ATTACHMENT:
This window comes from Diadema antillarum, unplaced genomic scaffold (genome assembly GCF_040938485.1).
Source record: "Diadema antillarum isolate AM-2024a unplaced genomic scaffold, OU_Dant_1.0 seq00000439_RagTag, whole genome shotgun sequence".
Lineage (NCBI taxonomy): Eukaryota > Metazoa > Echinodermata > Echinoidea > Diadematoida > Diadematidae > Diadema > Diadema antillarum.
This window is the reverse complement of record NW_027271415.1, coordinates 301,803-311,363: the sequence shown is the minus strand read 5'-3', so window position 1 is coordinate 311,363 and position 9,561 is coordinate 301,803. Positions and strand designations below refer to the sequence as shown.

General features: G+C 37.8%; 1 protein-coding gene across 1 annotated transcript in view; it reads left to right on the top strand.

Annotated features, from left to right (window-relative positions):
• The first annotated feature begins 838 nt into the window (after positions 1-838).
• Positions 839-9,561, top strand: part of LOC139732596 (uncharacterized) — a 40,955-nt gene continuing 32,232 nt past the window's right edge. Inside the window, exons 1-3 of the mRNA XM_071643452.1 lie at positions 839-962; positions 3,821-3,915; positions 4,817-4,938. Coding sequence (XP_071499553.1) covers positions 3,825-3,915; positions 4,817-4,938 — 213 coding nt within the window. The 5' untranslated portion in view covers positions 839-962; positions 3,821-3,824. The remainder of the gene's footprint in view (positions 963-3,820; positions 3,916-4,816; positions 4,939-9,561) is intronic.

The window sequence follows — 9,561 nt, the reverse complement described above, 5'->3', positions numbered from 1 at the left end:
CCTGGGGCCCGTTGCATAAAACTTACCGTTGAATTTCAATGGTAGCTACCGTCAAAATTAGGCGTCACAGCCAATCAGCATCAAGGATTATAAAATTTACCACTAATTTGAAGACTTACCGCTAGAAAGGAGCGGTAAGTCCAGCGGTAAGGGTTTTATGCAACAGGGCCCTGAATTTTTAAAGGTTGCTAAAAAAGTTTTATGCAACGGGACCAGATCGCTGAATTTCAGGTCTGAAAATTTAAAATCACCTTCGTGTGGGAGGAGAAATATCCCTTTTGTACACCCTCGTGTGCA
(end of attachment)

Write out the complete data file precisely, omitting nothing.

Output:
This window comes from Diadema antillarum, unplaced genomic scaffold (genome assembly GCF_040938485.1).
Source record: "Diadema antillarum isolate AM-2024a unplaced genomic scaffold, OU_Dant_1.0 seq00000439_RagTag, whole genome shotgun sequence".
Lineage (NCBI taxonomy): Eukaryota > Metazoa > Echinodermata > Echinoidea > Diadematoida > Diadematidae > Diadema > Diadema antillarum.
This window is the reverse complement of record NW_027271415.1, coordinates 301,803-311,363: the sequence shown is the minus strand read 5'-3', so window position 1 is coordinate 311,363 and position 9,561 is coordinate 301,803. Positions and strand designations below refer to the sequence as shown.

General features: G+C 37.8%; 1 protein-coding gene across 1 annotated transcript in view; it reads left to right on the top strand.

Annotated features, from left to right (window-relative positions):
• The first annotated feature begins 838 nt into the window (after positions 1-838).
• Positions 839-9,561, top strand: part of LOC139732596 (uncharacterized) — a 40,955-nt gene continuing 32,232 nt past the window's right edge. Inside the window, exons 1-3 of the mRNA XM_071643452.1 lie at positions 839-962; positions 3,821-3,915; positions 4,817-4,938. Coding sequence (XP_071499553.1) covers positions 3,825-3,915; positions 4,817-4,938 — 213 coding nt within the window. The 5' untranslated portion in view covers positions 839-962; positions 3,821-3,824. The remainder of the gene's footprint in view (positions 963-3,820; positions 3,916-4,816; positions 4,939-9,561) is intronic.

The window sequence follows — 9,561 nt, the reverse complement described above, 5'->3', positions numbered from 1 at the left end:
CCTGGGGCCCGTTGCATAAAACTTACCGTTGAATTTCAATGGTAGCTACCGTCAAAATTAGGCGTCACAGCCAATCAGCATCAAGGATTATAAAATTTACCACTAATTTGAAGACTTACCGCTAGAAAGGAGCGGTAAGTCCAGCGGTAAGGGTTTTATGCAACAGGGCCCTGAATTTTTAAAGGTTGCTAAAAAAGTTTTATGCAACGGGACCAGATCGCTGAATTTCAGGTCTGAAAATTTAAAATCACCTTCGTGTGGGAGGAGAAATATCCCTTTTGTACACCCTCGTGTGCA